Open Access Te Herenga Waka-Victoria University of Wellington
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A gravity analysis of the Alpine Fault and the DFDP-2 drill site, Whataroa valley, South Westland, South Island, New Zealand

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posted on 2021-11-22, 12:06 authored by Jenkins, Stephen

The second phase of drilling into the Alpine Fault (DFDP-2), was completed in the Whataroa River valley, a former glacial valley located in central Westland, South Island, New Zealand. The site is located next to a steep hillside on the hanging-wall, ~1 km southeast of the mapped surface trace of the Alpine Fault. Projection of the hillside suggests a sediment thickness of 100 ± 40 m at the drill site; however, the sediment thickness was approximately double pre-drill estimates. Additionally, the surface expression and shallow geometry of the Alpine Fault in the Whataroa River valley, is not well-defined due to post-glacial burial of the fault zone. This thesis describes a gravity study designed to better constrain sub-surface structure beneath the DFDP-2 drill site and across the Alpine Fault.  During this study, 466 new high-precision gravity observations were collected (standard error = 0.015 mGal) and amalgamated with 134 existing gravity stations, yielding comprehensive coverage of gravity data across the study area. A high density of observations was achieved within pre-determined zones, in addition to regional measurements so that residual gravity anomaly maps could be produced. The maps reveal: a negative residual gravity anomaly interpreted as a dextrally-offset glacial channel at least 350-450 m deep; steep localised gravity gradients near the Alpine Fault and DFDP-2 drill site that are interpreted as faulted and/or eroded boundaries; and a negative gravity anomaly adjacent to the DFDP-2 drill site that is interpreted as the deepest point of an over-deepened glacial lake.  Gravity models were used to estimate the bedrock-sediment interface geometry near the DFDP-2 drill site and Alpine Fault. Structural inversion of the density boundary next to the drill site suggests either a moderately-dipping reverse fault or sub-vertical erosional wall exists beneath the hillside. Additional constraints on physical properties from direct density measurements or seismic velocity determinations and direct constraints on sediment thickness and layer geometry from seismic surveys will in future allow this new high-precision gravity dataset to be modelled more effectively.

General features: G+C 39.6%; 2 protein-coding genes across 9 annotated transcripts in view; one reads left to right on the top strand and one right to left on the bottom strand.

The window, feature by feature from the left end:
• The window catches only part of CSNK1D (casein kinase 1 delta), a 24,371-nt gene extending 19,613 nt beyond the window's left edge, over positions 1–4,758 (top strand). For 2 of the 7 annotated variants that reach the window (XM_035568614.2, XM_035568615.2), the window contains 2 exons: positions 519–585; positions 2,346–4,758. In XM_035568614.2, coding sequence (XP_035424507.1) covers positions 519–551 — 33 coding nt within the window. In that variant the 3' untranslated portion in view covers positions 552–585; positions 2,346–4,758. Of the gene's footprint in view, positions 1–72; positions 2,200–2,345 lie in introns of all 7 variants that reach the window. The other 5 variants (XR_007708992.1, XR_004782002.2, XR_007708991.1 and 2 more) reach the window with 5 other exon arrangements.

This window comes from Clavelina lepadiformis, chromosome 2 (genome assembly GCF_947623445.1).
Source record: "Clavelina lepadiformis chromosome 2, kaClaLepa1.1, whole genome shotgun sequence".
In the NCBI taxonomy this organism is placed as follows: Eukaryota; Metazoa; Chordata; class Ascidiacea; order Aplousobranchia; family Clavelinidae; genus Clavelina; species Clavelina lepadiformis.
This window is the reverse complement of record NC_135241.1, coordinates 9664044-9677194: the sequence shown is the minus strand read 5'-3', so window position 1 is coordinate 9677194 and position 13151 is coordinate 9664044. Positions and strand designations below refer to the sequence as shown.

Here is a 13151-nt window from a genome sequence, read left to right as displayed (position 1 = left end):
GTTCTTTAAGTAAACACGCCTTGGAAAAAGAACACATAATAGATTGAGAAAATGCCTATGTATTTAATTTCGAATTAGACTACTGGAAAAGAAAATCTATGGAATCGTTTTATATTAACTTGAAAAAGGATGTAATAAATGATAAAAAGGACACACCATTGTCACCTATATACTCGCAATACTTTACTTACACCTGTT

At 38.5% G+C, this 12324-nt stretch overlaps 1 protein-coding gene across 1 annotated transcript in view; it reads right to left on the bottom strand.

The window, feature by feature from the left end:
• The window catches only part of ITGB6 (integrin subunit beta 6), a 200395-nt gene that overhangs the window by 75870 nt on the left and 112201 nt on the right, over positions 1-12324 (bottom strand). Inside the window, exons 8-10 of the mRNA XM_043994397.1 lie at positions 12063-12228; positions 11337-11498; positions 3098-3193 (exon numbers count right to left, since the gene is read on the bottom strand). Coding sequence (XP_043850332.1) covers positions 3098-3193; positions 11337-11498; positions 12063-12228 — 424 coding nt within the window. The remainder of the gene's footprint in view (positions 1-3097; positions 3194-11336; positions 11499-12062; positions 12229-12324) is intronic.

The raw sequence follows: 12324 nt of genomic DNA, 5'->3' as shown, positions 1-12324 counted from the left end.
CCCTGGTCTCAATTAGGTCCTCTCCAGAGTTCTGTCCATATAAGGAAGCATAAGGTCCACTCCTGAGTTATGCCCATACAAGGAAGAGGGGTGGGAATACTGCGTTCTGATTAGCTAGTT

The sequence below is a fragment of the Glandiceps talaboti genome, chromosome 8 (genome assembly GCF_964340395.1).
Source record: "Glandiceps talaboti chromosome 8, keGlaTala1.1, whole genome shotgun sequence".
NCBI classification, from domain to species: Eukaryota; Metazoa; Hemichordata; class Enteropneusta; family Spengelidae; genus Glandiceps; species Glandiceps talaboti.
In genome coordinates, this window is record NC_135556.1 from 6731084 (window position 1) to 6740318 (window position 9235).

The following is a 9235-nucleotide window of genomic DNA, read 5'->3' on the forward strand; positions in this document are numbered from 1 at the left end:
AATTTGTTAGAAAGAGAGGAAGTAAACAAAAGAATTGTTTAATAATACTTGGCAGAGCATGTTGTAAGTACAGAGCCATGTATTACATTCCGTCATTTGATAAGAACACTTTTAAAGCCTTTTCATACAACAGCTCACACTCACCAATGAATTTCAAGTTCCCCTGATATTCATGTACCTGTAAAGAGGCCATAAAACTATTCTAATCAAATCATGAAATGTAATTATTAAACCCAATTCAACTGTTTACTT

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Te Herenga Waka—Victoria University of Wellington

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Te Herenga Waka—Victoria University of Wellington

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Master of Science

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Victoria University of Wellington Item Type

Awarded Research Masters Thesis



Victoria University of Wellington School

School of Geography, Environment and Earth Sciences


Sutherland, Rupert; Townend, John